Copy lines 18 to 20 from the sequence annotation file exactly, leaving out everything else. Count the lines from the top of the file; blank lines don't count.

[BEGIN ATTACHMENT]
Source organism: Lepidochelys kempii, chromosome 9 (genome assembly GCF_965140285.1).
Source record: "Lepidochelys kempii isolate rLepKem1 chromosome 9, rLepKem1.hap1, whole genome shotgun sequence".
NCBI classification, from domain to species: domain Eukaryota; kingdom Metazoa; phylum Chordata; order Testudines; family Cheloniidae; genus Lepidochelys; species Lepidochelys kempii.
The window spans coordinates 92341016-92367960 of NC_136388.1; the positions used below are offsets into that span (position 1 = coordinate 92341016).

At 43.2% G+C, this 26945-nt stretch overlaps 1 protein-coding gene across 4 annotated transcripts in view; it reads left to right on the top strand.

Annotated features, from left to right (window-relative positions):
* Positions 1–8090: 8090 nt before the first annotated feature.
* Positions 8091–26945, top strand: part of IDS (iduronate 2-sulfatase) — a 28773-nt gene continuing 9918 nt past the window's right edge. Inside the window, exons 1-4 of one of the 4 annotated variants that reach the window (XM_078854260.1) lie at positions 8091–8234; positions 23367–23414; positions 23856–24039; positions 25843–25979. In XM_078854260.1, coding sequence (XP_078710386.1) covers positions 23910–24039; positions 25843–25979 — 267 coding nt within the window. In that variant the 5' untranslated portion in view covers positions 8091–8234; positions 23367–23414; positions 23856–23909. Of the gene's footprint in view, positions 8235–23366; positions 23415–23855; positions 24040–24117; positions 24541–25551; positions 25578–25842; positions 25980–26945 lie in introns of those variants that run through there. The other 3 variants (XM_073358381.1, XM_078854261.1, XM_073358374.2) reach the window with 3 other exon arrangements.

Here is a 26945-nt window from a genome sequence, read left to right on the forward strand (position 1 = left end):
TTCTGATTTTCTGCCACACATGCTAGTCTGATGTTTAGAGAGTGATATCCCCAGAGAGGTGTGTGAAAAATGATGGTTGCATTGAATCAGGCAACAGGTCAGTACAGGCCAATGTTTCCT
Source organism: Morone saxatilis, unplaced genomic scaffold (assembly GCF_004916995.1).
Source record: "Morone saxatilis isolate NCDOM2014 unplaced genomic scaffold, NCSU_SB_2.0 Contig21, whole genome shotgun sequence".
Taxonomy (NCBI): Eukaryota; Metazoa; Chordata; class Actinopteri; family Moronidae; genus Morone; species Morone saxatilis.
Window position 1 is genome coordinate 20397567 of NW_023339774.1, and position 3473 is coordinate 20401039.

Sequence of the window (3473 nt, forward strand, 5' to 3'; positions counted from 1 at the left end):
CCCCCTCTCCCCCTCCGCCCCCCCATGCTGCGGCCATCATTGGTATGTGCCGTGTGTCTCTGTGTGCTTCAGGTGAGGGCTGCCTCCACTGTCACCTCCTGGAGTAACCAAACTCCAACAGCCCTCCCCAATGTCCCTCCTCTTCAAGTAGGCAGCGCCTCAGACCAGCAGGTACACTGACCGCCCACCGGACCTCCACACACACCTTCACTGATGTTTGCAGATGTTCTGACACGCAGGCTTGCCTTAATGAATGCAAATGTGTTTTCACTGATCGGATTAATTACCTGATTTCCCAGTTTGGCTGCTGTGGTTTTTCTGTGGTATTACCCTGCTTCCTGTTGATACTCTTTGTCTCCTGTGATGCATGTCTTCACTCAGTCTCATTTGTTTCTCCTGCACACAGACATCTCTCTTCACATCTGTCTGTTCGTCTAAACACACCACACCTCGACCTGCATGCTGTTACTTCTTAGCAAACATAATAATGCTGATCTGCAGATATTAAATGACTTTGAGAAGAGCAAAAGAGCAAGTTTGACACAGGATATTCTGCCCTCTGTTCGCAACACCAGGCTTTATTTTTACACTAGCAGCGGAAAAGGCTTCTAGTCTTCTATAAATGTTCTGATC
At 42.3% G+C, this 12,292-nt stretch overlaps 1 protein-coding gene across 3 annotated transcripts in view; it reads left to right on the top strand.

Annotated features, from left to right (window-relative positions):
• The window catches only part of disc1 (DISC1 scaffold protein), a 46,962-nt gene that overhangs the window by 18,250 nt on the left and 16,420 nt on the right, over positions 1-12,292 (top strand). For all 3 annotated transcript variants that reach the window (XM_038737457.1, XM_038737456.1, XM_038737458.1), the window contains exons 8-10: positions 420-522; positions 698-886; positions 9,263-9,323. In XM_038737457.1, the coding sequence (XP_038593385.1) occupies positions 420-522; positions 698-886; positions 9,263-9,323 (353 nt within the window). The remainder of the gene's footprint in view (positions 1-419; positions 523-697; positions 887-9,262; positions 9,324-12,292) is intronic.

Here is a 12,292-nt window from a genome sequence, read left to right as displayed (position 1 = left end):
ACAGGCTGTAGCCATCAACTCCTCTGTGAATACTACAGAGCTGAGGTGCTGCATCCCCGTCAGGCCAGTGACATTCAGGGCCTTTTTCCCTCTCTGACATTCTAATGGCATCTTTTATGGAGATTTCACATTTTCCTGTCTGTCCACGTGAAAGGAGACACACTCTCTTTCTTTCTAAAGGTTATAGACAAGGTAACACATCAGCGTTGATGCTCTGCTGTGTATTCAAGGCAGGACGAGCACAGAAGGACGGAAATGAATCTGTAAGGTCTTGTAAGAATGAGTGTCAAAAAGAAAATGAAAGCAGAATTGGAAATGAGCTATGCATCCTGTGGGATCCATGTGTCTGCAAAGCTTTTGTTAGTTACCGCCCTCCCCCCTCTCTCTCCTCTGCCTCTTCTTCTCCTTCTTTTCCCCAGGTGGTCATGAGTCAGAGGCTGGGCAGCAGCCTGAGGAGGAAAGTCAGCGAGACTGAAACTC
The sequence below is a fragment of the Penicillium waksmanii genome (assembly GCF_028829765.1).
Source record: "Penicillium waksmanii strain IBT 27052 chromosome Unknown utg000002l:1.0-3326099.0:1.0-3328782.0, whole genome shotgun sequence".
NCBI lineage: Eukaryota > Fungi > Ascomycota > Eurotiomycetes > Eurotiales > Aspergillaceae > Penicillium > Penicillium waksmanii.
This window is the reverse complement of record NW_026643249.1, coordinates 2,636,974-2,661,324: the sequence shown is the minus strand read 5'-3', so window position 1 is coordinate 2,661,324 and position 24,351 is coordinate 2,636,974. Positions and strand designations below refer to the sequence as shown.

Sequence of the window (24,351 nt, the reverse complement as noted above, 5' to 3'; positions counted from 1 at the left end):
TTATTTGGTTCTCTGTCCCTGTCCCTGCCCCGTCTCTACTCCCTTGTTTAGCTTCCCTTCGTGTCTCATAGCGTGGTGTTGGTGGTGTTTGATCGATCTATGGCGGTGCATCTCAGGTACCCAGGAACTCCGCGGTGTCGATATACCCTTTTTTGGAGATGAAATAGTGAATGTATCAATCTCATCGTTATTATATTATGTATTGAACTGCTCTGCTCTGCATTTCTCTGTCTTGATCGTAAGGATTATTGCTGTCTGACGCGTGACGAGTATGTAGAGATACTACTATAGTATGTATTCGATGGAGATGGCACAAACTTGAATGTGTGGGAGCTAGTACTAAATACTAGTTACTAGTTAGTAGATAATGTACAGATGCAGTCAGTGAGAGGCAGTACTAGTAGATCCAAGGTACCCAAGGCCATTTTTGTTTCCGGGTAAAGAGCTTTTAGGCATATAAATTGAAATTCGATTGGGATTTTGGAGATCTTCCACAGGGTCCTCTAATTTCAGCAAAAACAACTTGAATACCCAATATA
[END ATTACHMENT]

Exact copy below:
Annotated features, from left to right (window-relative positions):
• The window catches only part of disc1 (DISC1 scaffold protein), a 46,962-nt gene that overhangs the window by 18,250 nt on the left and 16,420 nt on the right, over positions 1-12,292 (top strand). For all 3 annotated transcript variants that reach the window (XM_038737457.1, XM_038737456.1, XM_038737458.1), the window contains exons 8-10: positions 420-522; positions 698-886; positions 9,263-9,323. In XM_038737457.1, the coding sequence (XP_038593385.1) occupies positions 420-522; positions 698-886; positions 9,263-9,323 (353 nt within the window). The remainder of the gene's footprint in view (positions 1-419; positions 523-697; positions 887-9,262; positions 9,324-12,292) is intronic.

Here is a 12,292-nt window from a genome sequence, read left to right as displayed (position 1 = left end):